Opinion

How 93,000 more Washington students can thrive after high school

Students in a truck training program at Bates Technical College in Tacoma, (from left) Ronald Foster, Clayton Foster, Vicki Arnold, and Skipper Kuzior, learn about fuel injectors during a lecture on diesel engines.
Students in a truck training program at Bates Technical College in Tacoma, (from left) Ronald Foster, Clayton Foster, Vicki Arnold, and Skipper Kuzior, learn about fuel injectors during a lecture on diesel engines. News Tribune file photo, 2009

Pierce County has a thriving economy and a vibrant culture that make our region an attractive place to live.

Tens of thousands of residents work in health care, manufacturing, transportation and construction. We also have a growing information technology sector and an ongoing need for high-quality teachers.

To be ready for these jobs, our high school students and interested adults will need to continue their education after high school.

About two-thirds of family-wage jobs in Washington in coming years will by filled with workers who have a credential beyond a high school diploma, such as a degree, apprenticeship or certificate in a specific industry.

However, according to a new report from Washington STEM and the Tacoma STEAM Network, only about 38 percent of Pierce County students will get such a credential by the time they are 26.

The rate of credential attainment is even worse for students of color – just 24 percent of our Latin students and 23 percent of black students in the class of 2015 will complete education or training after high school.

For students from low-income families, the completion rate is 24 percent.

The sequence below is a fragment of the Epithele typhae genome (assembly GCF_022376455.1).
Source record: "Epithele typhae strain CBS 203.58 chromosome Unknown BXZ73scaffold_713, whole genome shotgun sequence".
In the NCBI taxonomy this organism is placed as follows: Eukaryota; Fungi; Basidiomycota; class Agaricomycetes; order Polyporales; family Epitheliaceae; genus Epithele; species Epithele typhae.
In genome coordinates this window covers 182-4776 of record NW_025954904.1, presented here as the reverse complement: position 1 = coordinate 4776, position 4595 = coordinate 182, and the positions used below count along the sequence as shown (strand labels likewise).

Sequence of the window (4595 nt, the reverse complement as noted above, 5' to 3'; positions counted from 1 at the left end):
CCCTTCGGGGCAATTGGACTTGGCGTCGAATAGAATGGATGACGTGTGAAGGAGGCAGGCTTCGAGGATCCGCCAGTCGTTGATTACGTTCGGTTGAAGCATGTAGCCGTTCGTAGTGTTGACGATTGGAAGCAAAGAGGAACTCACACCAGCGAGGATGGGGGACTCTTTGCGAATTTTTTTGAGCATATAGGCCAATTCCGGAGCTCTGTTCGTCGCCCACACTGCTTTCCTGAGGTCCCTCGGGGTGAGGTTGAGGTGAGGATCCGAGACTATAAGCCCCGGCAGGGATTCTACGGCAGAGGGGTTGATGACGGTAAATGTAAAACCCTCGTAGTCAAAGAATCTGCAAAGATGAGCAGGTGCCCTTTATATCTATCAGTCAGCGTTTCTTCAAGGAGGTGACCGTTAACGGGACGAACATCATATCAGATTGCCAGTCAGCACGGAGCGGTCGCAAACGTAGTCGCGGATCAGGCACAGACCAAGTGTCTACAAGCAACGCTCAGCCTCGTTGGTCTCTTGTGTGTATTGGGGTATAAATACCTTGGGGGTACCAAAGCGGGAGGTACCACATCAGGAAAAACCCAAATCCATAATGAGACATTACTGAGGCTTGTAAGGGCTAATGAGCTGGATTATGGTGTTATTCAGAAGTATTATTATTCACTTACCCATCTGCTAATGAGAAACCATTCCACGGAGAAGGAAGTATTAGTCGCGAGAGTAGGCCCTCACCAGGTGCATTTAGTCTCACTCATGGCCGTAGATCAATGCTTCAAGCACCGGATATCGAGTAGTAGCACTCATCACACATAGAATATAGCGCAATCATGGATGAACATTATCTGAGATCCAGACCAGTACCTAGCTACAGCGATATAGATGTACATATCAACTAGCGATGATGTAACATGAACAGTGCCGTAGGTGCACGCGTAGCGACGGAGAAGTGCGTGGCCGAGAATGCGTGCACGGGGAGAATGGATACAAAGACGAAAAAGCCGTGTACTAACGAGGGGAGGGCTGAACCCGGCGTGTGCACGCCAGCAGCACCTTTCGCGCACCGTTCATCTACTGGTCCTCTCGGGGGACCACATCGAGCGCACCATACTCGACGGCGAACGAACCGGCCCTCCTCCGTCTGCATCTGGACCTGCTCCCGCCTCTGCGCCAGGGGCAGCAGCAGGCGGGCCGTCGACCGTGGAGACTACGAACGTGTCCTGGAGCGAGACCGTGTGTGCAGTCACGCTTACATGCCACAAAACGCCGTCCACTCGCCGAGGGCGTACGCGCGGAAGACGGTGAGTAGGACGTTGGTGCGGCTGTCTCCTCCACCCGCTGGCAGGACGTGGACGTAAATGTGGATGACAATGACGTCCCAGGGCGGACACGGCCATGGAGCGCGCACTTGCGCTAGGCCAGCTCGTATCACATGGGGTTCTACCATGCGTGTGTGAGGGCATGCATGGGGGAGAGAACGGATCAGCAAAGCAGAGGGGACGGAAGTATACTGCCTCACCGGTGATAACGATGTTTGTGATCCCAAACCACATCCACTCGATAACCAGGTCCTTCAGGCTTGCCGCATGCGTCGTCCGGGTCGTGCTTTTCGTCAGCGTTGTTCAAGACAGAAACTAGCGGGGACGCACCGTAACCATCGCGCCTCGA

The health of our regional economy depends on boosting these rates.

Today, a postsecondary credential is the greatest driver of economic mobility and access to family-wage jobs. Studies say it is one of the strongest indicators of lifetime earnings and the best investment against a lifetime of limited options.

As a region – and a state – we must focus on strategies that increase the rate at which students enter programs beyond high school, as well as provide student-centered supports that enable students to complete these programs.

These strategies must focus on closing racial, gender and income opportunity gaps.

In Pierce County, community-based efforts that include the College Success Foundation, the Graduate Tacoma initiative and Degrees of Change are making progress to improve the high school graduation rate and the number of students achieving degrees and certificates.

Increased state support for financial aid, better pathways to high-demand jobs and other investments in postsecondary opportunities will further boost our local successes.

The College Promise Coalition – of which Pacific Lutheran University, Pierce College, University of Puget Sound, Tacoma Community College, and University of Washington Tacoma are members – is working collaboratively across sectors and across the state to implement strategies supporting students who face barriers to entering and completing postsecondary education.

Expanding pathways into postsecondary opportunities will enable more students to pursue credentials. The coalition is working to expand access and reduce financial barriers to programs that enable students to earn college credit in high school, as well as connect learning to career possibilities.

The coalition also supports critical financial aid programs such as the State Need Grant, College Bound, State Work Study and others.

We have made progress. Last year, the Legislature increased funding for the need grant by $18.5 million with a path to full funding over four years.

In his 2019-2021 budget proposal, Gov. Jay Inslee seeks to accelerate toward full and predictable need grant funding, with a proposed new name: Washington College Promise Scholarship.

This support for students is critical; during the 2016-17 school year, about 2,750 Pierce County students — one in four who were eligible — were unable to receive a state need grant.

We urge the Legislature to enact Senate Bill 5393, which would make the Washington College Promise a reality for 93,000 eligible students in our state.

Armen Papyan is president of the Associated Students of University of Washington Tacoma. Steve Smith is a member of the Independent Colleges of Washington and executive director of the Black Education Strategy Roundtable.

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